When labels get confusing one great strategy is to go directly to the source: farmers, that is. Thankfully, Knoxville provides plenty of farmers’ markets. When you go to farmers’ markets, you can often get to know people who understand exactly what has gone into each and every piece of food. You can ask what fertilizer was used, or if pesticides were used on the crop or in the feed. Many local farms also source to restaurants and grocery stores. Not only can you get firsthand information, but you can put your money back into the local economy.
Tennessee farmer and owner of Mauro Seed Company Dave Mauro takes the idea of knowing about the food you’re eating to its natural conclusion. Mauro is on a mission to encourage people to grow their own food, even if they are a beginner starting with a single seed packet and a small plot of ground. He finds that most people think of gardening as intimidating at first, and he can see why. But does he think this should stop them? Absolutely not. “There’s so much written about gardening that it’s almost overwhelming. The best way to start is get a pack of seeds, put them in the ground, and see what happens. Grow a pack of something this year— just do it. That’s the best way to learn and get in the game of how to garden. A lot of it is learning from your own experience.”
Mauro also extols the abundant benefits one may experience while gardening. Not only does it come with obvious health benefits, such as the elimination of pesticides, but Mauro notes that gardening can benefit you financially and spiritually as well. Ultimately, Mauro thinks the most best food you can eat is the food you know from seed to table. “The safest, best way to know what’s in your food is to grow it yourself,” he advises.
Another interesting way to purchase seasonal foods locally is to work through Community Supported Agriculture (CSA). CSAs are typically subscription services where an individual purchases a membership which guarantees a box of produce and other farm products over the course of the growing season. To find your best source of local food, see our list of farmer’s markets, CSAs, and other local sources on the following page.
Navigating the clean food frenzy doesn’t require a PhD. And though it may take a little more time to seek out a farmers’ market or a little more money to shop in the organic section, thinking about what you put in your body may do much to sustain it. After all, you are what you eat.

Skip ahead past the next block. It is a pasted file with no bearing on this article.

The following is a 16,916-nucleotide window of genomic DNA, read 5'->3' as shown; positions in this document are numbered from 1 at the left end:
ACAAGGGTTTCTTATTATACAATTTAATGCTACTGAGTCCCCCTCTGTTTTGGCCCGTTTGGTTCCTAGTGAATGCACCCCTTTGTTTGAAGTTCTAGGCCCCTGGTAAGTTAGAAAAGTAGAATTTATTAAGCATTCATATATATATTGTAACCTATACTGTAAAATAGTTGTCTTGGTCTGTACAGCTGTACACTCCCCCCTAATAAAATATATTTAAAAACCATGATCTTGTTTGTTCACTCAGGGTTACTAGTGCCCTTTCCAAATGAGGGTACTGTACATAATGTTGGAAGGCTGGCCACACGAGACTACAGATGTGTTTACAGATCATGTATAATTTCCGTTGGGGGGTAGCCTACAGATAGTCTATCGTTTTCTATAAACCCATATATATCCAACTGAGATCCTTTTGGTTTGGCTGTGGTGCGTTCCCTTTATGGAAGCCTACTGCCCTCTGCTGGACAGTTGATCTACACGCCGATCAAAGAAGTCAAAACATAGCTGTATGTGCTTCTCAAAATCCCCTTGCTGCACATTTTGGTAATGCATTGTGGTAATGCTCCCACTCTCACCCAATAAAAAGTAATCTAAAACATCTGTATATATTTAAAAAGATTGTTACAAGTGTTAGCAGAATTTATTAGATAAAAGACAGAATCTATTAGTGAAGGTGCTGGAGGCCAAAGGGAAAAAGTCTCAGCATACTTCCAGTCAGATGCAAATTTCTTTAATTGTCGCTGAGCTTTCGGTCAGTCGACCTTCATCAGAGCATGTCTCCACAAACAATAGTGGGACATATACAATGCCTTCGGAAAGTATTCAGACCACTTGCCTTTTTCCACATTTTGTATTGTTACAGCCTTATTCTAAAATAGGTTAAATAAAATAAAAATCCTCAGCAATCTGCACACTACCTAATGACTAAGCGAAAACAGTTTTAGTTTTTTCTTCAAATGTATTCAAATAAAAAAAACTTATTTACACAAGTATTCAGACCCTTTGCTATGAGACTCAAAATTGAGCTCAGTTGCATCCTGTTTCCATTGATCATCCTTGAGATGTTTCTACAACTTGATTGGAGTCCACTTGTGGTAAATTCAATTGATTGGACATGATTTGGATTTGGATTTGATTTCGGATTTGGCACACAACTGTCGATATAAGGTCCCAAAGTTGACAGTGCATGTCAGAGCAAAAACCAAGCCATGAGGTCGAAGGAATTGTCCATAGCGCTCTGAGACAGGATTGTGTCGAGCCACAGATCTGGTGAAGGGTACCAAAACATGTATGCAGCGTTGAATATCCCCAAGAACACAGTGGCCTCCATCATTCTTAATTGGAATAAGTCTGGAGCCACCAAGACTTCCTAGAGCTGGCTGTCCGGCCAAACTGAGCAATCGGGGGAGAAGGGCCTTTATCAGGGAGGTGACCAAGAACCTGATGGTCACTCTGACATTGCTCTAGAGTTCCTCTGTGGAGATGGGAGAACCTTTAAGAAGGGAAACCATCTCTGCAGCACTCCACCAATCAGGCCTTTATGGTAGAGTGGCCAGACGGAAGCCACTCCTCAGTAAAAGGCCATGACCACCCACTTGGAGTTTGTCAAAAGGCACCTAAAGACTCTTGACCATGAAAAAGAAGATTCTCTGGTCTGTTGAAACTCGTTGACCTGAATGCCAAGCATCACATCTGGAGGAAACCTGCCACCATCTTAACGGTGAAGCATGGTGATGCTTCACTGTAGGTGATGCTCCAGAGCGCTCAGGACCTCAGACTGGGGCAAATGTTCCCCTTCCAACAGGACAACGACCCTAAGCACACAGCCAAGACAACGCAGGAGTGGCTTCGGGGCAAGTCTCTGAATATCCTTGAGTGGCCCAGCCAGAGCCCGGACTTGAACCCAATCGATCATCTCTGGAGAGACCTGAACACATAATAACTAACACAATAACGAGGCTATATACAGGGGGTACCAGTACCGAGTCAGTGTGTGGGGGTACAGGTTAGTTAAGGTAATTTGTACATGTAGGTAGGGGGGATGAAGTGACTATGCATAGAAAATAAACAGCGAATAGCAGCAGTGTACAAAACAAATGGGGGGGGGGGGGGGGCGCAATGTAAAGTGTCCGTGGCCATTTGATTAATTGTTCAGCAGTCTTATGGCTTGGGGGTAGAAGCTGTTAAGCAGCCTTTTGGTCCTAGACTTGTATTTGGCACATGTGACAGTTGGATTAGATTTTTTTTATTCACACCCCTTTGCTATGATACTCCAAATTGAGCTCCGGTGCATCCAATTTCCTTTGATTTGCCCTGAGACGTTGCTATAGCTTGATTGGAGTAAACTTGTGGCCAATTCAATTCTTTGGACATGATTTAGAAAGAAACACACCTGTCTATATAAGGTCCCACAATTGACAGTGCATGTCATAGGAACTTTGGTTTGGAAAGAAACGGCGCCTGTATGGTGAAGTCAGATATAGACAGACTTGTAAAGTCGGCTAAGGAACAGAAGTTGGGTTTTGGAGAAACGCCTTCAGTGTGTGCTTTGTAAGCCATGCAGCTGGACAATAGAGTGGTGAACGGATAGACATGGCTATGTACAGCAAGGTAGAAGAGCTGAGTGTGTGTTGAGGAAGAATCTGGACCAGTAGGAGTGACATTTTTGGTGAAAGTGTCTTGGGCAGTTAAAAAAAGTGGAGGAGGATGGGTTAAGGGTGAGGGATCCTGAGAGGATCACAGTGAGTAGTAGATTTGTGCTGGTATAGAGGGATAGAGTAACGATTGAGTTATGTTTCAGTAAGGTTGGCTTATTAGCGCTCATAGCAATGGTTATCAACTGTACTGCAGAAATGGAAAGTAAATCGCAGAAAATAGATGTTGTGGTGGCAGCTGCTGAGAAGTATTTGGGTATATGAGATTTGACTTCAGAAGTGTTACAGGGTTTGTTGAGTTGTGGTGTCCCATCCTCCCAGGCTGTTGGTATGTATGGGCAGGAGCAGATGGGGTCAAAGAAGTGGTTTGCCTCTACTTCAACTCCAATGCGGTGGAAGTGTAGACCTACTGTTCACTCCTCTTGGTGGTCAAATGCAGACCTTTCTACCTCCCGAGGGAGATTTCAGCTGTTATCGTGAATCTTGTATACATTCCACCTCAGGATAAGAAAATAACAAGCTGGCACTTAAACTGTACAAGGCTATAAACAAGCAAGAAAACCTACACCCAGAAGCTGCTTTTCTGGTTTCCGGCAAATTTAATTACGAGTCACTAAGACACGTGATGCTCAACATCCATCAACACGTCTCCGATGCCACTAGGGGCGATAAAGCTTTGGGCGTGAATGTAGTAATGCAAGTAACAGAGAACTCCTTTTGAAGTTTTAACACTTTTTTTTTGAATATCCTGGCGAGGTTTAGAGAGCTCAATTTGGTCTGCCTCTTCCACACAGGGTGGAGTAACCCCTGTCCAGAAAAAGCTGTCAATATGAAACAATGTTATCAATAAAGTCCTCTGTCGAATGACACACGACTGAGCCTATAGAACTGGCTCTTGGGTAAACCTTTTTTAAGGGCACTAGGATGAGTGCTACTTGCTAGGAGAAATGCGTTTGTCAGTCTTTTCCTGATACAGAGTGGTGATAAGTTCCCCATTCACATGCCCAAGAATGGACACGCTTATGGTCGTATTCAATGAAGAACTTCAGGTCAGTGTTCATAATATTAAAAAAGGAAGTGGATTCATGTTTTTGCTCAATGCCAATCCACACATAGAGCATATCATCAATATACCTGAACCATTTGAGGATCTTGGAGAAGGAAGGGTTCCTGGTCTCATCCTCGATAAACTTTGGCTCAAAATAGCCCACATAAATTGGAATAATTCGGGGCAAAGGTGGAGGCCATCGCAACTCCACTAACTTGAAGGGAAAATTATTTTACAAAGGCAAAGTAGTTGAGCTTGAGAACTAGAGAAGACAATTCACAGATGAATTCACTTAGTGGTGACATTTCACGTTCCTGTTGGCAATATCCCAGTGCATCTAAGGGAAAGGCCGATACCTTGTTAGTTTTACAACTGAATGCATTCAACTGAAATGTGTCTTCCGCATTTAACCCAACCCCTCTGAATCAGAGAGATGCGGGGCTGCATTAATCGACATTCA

Locally and Regionally Sourced Produce, Meat, and Dairy
Cruze Farm is a family dairy in Knoxville. They produce non-BGH dairy products including milk, buttermilk, and chocolate milk. Available in local markets and food co-ops. Visit their website.
Dixie Lee Farmers’ Market
At 12740 Kingston Pike at Renaissance Center, 9 a.m.-noon, Saturdays.
Fresh from the Earth Farmers’ Market
In the Grove Center Shopping Center, Oak Ridge, 2 p.m. Mondays and Fridays.
Gatlinburg Farmers’ Market
At 705 E. Parkway in Alamo Steakhouse parking lot, 8-11:30 a.m. Saturdays. Visit their website.
Greeneville Farmers’ Market
Located at the Greene County Fairgrounds, 8 a.m.-1 p.m. Saturdays, and 3 p.m. Wednesdays. Visit their website.
Lakeshore Farmer’s Market
5908 Lyons View Pike, Fridays 3-6 p.m.
Local Harvest is a directory of over 30,000 CSAs, farms, farmers’ markets, grocery stores, and restaurants that feature locally sourced food. They feature CSAs in the Knoxville area. View the directory.
Loudon County Farmers’ Market
Downtown Loudon behind Tic-Toc Ice Cream Parlor, 5-7 p.m. Thursdays.
Norris Farmers’ Market
In Norris Commons, Mondays, 3-6 p.m. Visit their website.
Knoxville FARM Market
At Laurel Church of Christ, 3457 Kingston Pike, 3-6 p.m. Tuesdays and Fridays.
Market Square Farmers’ Market
Market Square, 9 a.m.-2 p.m. Saturdays, 11 a.m.-2 p.m. Wednesdays. Visit their website.
Maryville Farmers’ Market
At New Providence Presbyterian Church, W. Broadway. 9 a.m. Saturdays at Church Avenue, and 3:30-6:30 p.m. Wednesdays.
The Mauro Seed Company
Oak Ridge FARM Market
Located at Jackson Square at Georgia Avenue, 8 a.m.-noon Saturdays and 3-6 p.m. Wednesdays.
Seymour Farmers’ Market
Located at First Baptist Church of Seymour, 11621 Chapman Highway, 7-11 a.m. Saturdays.
University of Tennessee Farmers’ Market
In the UT Gardens, 2431 Joe Johnson Drive, 4-7 p.m. Wednesdays.